in the pats. The rest is in bricks or balls that are measured to 4 oz for cooking. I do this so I can distinguish my unsalted butter from the rest, as it is for cooking and making ghee.
The buttermilk is now used to culture other stuff, make bread or
biscuits, pancakes or waffles, or marinate chicken to tenderize it. What I don’t use goes to the chickens who love it.
Another product you can make with a minimum of fuss or tools, is sour cream.
My cream is raw and very, very thick. (thank you EmmaLouMoo!)
Because its so thick I thin it a bit so I use about 3 cups heavy cream to a cup of whole
milk. Warm it to about 80 degrees or so and stir in about 1/3 cup of live culture buttermilk. Put it in a sterilized container, like a widemouth canning jar or something, cover with a paper towel and set it somewhere warm for a day or so. Like yogurt, the
longer it incubates the more tart it becomes.Not too high tech! It won’t be AS thick as commercial sour cream because they add stuff to theirs for thickening.
Because I get 1/2 gallon a day of heavy cream from EmmaLouMoo, (I am talking ‘scrape
off of the spoon thick” heavy cream) I make a LOT of butter. It won’t keep forever, not even in the freezer, so every few weeks I make ghee. Ghee is awesome stuff. It’s basically, ‘oil of butter’. It’s about 1 step further than the clarified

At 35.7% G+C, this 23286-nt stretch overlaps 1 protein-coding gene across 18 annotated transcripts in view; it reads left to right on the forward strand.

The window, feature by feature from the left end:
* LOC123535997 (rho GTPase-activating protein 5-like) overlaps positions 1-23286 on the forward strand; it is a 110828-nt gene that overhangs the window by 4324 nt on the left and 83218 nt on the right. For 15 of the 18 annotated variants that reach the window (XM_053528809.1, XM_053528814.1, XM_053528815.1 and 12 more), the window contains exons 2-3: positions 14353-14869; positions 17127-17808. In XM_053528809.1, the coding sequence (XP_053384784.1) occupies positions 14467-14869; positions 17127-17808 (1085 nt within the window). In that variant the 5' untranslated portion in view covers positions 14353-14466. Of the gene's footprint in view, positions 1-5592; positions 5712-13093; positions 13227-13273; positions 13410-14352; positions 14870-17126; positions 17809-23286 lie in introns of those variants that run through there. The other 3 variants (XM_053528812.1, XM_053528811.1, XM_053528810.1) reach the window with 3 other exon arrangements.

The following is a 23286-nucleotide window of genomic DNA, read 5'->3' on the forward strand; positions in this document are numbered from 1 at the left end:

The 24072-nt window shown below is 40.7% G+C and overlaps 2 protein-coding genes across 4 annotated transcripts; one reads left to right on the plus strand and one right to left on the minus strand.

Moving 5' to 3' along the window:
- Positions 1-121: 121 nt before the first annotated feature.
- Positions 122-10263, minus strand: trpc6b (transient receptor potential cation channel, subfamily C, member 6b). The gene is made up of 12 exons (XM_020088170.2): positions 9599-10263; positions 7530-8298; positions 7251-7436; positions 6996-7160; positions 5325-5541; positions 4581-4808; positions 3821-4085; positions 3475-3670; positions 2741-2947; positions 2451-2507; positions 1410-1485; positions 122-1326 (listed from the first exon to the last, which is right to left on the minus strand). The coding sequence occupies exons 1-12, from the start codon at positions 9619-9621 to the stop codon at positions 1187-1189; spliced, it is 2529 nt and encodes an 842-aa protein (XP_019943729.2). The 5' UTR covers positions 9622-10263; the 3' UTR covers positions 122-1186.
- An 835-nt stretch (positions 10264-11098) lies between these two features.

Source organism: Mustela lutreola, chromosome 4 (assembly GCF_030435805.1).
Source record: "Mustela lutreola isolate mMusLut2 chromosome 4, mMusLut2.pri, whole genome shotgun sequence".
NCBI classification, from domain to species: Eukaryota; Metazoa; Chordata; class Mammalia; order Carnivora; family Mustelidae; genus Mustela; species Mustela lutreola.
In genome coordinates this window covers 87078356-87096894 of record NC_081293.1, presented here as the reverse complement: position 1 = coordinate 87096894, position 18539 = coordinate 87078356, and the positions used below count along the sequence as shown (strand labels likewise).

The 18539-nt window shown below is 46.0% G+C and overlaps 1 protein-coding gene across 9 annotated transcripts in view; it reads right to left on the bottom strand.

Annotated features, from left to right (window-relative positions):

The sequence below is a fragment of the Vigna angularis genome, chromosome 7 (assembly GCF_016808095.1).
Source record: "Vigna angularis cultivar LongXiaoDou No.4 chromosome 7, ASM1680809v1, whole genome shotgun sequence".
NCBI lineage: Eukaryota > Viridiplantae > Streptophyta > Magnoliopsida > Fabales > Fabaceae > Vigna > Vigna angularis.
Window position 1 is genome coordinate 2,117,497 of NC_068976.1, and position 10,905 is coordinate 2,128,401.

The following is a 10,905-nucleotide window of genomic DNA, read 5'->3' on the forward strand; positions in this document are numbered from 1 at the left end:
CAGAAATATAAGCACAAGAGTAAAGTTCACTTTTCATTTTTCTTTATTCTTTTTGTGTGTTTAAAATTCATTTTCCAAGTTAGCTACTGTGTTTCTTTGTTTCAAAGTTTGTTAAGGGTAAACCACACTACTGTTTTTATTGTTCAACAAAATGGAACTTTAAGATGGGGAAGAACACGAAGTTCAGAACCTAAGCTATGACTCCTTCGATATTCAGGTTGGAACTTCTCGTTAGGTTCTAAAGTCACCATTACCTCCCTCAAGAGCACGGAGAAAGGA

butter you use to dip lobster or crab in.
All of the milk solids are cooked out until just the purest stuff is left then it is
strained and poured into sterile jars. It keeps somewhere close to forever in the pantry. Ghee has an extremely high smoking point (something like 400 degrees) so I use it instead of butter for stir frying, frying eggs, making cheese sandwiches, etc. It doesn’t
burn like butter. Its perfect for sauteing and ...its HEALTHY!
It’s a very popular ingredient in eastern cuisine and I understand there is Ayurvedic
ghee that is over 100 years old.
All there is to making ghee is to dump about 5 pounds of UNSALTED butter in a big pot
and melt it down. Let it keep simmering until it separates. Skim off the foam that comes to the top and toss it out. It will eventually become very clear and golden with all the solid bits on the bottom. At this point I carefully pour it into another container,
making sure none of the stuff on the bottom goes with it. Then I wash out the pot, dry it really well, pour the liquid back in and let it go for a little longer, to make sure ALL the water and solid stuff has been cooked out of it. Then I let it cool a bit,
strain it into sterilized pint or half pint jars, cap them and put them in the pantry until I need them.
One of the simplest “cooked” things to make with milk, is yogurt.